Instilling hope to enhance self-determination and service engagement in people with serious mental illnesses
Investigators: Mark Salzer, Ph.D. and Petra Kottsieper, Ph.D.
The goal of this project is to develop a new intervention to convey empowering and hope-inspiring messages to persons with serious mental illnesses and to study the extent to which the intervention can increase service participation.
Being diagnosed with a serious mental illness can result in hopelessness and demoralization, which might manifest in a perceived lack of meaning in daily activities, diminished attribution of value to life, discouragement about goals or low awareness of personally significant goals, disconnection from social meanings, suffering in the past without perceived significance, and pessimism about the future. Research has indicated that service users have a desire for professionals to incorporate explicit discussions of hope and/or the active fostering of hope into helping relationships. Empowering relationships that facilitate self-determination have also been linked to improved service participation and service outcomes. Recent calls have been made to investigate interventions aimed at enhancing the provider’s capacity to promote the person’s sense of empowerment, self-determination, and hope, and assess the extent to which they ultimately increase service participation and treatment outcomes.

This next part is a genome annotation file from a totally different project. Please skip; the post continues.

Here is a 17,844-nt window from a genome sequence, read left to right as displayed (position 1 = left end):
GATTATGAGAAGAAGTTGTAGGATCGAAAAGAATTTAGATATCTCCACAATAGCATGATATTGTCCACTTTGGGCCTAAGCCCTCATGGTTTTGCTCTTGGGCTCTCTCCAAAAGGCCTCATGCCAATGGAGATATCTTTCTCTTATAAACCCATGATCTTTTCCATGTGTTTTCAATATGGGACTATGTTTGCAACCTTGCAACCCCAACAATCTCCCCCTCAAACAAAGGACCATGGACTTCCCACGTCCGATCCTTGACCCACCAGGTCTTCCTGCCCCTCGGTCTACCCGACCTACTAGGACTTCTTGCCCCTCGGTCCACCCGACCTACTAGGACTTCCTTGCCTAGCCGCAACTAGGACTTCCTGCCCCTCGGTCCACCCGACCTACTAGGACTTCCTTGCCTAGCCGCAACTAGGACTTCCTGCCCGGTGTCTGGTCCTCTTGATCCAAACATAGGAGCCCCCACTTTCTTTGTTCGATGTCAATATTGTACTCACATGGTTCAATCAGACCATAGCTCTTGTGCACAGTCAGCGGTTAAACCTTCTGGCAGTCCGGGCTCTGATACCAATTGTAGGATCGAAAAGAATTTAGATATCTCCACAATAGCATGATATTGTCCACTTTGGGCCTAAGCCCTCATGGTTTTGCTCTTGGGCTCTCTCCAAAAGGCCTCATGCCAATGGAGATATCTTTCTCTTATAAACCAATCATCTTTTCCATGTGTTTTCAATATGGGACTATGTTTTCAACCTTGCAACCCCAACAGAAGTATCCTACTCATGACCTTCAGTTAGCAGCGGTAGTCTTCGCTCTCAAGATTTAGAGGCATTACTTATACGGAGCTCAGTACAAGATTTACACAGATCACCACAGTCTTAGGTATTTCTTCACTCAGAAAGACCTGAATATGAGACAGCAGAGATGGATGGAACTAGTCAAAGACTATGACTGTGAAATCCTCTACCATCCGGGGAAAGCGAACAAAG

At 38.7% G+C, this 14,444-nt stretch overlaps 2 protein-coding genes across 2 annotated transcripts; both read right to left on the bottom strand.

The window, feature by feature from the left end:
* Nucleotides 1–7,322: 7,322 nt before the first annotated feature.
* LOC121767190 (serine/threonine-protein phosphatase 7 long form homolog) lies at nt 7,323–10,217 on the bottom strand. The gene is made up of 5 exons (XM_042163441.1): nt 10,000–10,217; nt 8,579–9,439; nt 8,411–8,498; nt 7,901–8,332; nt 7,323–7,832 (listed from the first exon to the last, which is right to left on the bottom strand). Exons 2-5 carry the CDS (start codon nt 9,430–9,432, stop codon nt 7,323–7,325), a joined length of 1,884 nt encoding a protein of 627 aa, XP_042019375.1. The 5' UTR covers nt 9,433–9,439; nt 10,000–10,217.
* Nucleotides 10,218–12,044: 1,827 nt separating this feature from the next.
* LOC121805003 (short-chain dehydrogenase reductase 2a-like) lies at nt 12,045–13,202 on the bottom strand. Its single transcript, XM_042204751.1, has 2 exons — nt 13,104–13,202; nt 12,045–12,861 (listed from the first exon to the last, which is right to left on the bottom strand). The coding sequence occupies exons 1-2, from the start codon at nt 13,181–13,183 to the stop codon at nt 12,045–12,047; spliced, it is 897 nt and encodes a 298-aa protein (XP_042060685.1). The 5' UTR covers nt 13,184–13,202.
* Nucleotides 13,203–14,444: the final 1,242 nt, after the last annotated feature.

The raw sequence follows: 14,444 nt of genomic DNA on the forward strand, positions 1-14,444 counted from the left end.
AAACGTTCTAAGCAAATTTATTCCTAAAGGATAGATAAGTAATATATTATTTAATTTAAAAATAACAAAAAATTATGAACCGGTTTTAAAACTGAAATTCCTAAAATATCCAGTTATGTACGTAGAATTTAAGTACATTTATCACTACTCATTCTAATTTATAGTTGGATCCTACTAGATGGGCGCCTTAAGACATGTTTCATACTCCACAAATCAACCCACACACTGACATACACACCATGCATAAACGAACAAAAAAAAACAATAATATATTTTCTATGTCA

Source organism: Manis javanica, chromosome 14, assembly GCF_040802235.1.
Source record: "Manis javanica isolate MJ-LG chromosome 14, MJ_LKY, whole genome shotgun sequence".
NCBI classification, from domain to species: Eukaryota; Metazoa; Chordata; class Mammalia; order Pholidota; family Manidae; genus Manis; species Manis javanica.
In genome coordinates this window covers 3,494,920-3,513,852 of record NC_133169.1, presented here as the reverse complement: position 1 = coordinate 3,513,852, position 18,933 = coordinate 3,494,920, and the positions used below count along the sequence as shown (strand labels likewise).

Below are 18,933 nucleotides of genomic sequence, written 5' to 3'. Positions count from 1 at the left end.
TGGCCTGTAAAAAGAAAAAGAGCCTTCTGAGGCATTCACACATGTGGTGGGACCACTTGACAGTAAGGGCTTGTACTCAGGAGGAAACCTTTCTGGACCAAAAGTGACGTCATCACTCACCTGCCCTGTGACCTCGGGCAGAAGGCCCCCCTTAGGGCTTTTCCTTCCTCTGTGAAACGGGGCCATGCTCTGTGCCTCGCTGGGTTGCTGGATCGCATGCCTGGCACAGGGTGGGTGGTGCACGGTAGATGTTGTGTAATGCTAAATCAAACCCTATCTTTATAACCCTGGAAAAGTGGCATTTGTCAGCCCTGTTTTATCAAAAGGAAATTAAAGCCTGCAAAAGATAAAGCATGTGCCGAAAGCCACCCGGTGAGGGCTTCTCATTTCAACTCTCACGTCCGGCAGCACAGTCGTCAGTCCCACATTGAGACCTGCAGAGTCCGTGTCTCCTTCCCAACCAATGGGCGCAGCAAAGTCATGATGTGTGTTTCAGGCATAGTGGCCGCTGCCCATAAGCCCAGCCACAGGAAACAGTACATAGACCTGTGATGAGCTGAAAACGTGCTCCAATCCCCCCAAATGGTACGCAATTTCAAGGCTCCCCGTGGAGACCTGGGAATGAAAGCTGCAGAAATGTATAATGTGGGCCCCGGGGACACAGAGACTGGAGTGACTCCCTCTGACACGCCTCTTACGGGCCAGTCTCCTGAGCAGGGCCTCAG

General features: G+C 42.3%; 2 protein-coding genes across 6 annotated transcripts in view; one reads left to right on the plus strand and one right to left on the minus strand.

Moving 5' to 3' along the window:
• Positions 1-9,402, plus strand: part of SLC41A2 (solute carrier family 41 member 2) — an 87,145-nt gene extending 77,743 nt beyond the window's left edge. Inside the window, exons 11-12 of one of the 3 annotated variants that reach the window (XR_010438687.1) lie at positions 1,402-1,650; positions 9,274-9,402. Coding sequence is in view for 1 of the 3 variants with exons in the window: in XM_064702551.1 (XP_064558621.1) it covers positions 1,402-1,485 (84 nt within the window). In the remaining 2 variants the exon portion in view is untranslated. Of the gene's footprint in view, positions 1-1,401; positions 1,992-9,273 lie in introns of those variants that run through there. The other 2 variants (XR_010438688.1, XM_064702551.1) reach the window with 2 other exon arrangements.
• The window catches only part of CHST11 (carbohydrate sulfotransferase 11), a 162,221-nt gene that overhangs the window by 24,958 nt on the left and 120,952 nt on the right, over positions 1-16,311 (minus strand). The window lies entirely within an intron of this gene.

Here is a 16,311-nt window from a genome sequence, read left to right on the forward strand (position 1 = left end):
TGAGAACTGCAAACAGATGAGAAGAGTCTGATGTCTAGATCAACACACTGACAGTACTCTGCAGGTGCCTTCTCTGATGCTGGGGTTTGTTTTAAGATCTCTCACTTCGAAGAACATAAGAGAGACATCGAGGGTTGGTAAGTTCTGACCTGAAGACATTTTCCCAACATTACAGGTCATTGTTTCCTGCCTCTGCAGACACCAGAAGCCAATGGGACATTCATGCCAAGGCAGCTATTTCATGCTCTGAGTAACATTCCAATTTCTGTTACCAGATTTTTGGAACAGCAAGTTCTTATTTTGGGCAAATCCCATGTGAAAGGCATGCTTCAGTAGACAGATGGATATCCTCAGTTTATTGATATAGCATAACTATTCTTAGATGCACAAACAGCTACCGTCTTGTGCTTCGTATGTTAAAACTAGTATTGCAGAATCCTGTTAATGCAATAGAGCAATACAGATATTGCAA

This research project will be carried out in two main phases. Phase 1. Hope and Empowerment Instillation Training (HEIT) Manual Development. A manual to assist providers in instilling hope and empowerment will be developed using a process and approach that promotes empathy and strengthens the skills of providers in the context of the therapeutic relationship. Consistent with our CBPR efforts, this manual will be developed in conjunction with a team of consumers and providers in workgroup meetings and grounded in the literature on hope and empowerment. Phase 2. Randomized Clinical Trial of HEIT. This study will aim to recruit 60 individuals with serious mental illnesses in the greater